I felt inspired to write this blog post today because another blogger, artiste, writer, designer, quilter and general all-around good person, Pat Sloan, shared her tutorial on this pattern. I am no where near her caliber but I enjoy reading, learning and listening to her! ~smile~ Here is the link to Pat Sloan’s recent Jacob’s Ladder tutorial (click here). She is also hosting a fun stitch-along if you would care to check that out, also in the link.
Pat’s tutorial shares two different sizes of this block – an 18″ version and a 12″ version. Just imagine how quickly a quilt would come together when working with 18″ blocks! Two blocks by three blocks would be ample for a baby quilt . . . well you can do the math for the size you are interested in. A brief little mention on the history of this block – it was inspired by the Bible and has been used in the underground railroad. It is amazing to think of the number of quilters who have come before us, and stitched these same blocks.
Let’s dissect this block a bit. The first row is a four-patch, half-square triangle, and another four-patch. The second row is a half-square triangle, four-patch, and another half-square triangle. Row three replicates row one.
How easy is that?! In this example, only two colors were used and you can easily see the ladder or steps that are being built when all nine smaller squares are put together in this order for one block. It is also easy to see how these same nine squares can be shifted around just slightly, by turning the half-square triangles or the four-patch squares and it would make the block look completely different. Pat Sloan addresses this on page 6 of her tutorial by showing a few diagrams with the smaller squares being placed different from this block shown.
Now, one other criteria I consider when selecting a new pattern for including in my repertoire is can it be stitched with strips or do I have to cut out a bunch of small squares and then sew them back together (which IS the definition of quilting, isn’t it?!!). I hate doing that because I think it is too easy to have the fabric stretch on the bias. I made a few minor changes to make this block more ‘strip’ friendly. Let’s pretended I am going to make a baby quilt out of the 18″ block. I would only need 6 of them for a 36″ x 54″ finished quilt without borders. I probably would add a little border . . . but let’s keep this basic for now:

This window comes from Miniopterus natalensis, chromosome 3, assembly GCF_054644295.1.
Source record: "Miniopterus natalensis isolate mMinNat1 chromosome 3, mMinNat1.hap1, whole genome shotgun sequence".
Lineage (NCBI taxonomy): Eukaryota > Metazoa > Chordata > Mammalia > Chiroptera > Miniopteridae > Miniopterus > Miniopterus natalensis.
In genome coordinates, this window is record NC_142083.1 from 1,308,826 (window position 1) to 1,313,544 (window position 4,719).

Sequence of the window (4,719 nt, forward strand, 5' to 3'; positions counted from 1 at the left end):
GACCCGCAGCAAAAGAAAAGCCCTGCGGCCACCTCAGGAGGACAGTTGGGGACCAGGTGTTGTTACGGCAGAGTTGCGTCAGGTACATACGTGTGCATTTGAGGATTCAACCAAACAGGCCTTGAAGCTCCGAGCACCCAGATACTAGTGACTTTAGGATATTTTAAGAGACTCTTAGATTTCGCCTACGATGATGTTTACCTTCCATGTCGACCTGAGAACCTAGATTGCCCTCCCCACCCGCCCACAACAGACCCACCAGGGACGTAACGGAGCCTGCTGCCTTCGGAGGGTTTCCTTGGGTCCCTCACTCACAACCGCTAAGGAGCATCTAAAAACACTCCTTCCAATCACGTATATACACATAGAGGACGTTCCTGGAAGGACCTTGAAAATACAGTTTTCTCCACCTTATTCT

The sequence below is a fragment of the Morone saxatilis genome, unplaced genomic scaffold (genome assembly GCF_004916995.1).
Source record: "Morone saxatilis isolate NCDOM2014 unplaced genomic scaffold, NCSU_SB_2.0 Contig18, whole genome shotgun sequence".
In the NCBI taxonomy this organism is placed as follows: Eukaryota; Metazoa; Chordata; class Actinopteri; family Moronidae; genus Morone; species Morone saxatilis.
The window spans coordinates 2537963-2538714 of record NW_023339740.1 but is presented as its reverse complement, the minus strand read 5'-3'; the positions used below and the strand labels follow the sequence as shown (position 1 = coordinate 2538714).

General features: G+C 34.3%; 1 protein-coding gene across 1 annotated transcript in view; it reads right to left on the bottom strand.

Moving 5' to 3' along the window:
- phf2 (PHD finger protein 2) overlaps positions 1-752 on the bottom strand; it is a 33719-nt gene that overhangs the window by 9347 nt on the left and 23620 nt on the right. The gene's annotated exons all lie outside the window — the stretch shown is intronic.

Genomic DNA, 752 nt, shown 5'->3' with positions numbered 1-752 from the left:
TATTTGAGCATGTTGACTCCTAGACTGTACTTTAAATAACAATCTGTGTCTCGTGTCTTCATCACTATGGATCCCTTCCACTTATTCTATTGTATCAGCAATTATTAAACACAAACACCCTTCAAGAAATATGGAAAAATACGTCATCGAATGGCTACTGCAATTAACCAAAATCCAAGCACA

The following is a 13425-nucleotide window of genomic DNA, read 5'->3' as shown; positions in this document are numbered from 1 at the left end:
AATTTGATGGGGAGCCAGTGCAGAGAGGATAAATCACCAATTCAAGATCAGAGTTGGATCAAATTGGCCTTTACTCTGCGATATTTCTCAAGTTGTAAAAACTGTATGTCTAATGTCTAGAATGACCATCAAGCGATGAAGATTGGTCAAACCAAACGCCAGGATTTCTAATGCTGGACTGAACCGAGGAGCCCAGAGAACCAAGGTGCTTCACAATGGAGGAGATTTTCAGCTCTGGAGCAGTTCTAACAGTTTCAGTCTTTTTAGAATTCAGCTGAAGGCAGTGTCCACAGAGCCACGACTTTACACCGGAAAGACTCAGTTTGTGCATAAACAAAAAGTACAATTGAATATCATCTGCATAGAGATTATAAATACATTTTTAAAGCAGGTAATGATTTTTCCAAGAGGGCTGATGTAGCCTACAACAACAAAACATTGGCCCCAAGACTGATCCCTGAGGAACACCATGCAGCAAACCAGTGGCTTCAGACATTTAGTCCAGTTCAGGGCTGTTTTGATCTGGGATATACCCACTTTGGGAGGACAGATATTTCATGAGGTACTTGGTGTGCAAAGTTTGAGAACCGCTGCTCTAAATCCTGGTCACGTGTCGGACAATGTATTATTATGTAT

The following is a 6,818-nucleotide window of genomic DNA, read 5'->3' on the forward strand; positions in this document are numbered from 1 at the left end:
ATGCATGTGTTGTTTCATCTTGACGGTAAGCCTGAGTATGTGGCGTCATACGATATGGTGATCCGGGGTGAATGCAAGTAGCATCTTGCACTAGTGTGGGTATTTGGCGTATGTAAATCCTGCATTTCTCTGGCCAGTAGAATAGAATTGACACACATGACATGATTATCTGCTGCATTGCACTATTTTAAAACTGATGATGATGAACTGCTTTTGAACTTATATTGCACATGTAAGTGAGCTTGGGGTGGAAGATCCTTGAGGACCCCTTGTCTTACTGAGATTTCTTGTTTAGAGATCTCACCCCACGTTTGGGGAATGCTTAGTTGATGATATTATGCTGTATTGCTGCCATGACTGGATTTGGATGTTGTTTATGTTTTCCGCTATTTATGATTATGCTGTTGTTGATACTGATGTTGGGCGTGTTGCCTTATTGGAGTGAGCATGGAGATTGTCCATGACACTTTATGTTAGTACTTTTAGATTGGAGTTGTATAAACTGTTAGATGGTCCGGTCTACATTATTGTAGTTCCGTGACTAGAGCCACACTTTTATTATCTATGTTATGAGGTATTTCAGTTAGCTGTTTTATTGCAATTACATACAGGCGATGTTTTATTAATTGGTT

One block needs: (5) four-patch squares and (4) half-square triangles
Six blocks need: (30) four-patch squares and (24) half-square triangles – easy math right?!
Four-patch: Cut (5) each 3.5″ x WOF strips in pink, white (WOF=width of fabric)
Sew one pink and one white strip together; press the seam toward the dark/pink side and then cut into 3.5″ pieces (about 12 from each strip). Take two of 3.5″ pieces, place right sides together – white to pink, and pink to white; sew together, nesting the seams. Press the seam toward one side – it doesn’t matter which way as long as you press!! One four-patch. Repeat this process for all 30 blocks. You can easily chain stitch them, meaning feed one into your sewing machine after completing one – they will be a long chain of four-patch blocks.
Half-square triangles: Cut (2) each 9.5″ x WOF strips in pink, white (WOF-width of fabric)
Cut (6) total – 9.5″ x 9.5″ out of these strips (about 4 from each strip. You will have a piece leftover – I have another use for that which is easy and adorable. Match right sides together – one white and one pink 9.5″ x 9.5″ square; sew 1/4″ around all four side. Use your ruler to cut the square into an “X” – two cuts, each one from corner to corner diagonally. When you open the four pieces, you will have four half-square triangles the needed size of 6.5″ x 6.5″. Pretty slick, huh?! Press them open with the seam going toward the dark/pink side. Snip off those little corner edges that hang over if they bother you. You need 24 half-square triangles. Sew the rows together as mentioned above; be SURE you press each row as you go. If you press row 1 and 3 in one direction and row 2 in the opposite direction, they will nest together nicely and will lay flat when you press the overall block.
Are you wanting to try this pattern? I am. And then I want to play around on my design wall to see how I like the squares laid out best. Let me know if you are game to try it – we can make it a mini challenge of sorts, and have the blocks posted on here or on our Facebook website. ~smile~ Anyone up for a Jacob’s Ladder challenge?
P.S. I will post a note on a cute tutorial to make out of that 23″ x 9.5″ piece of fabric shortly, so be sure to save it.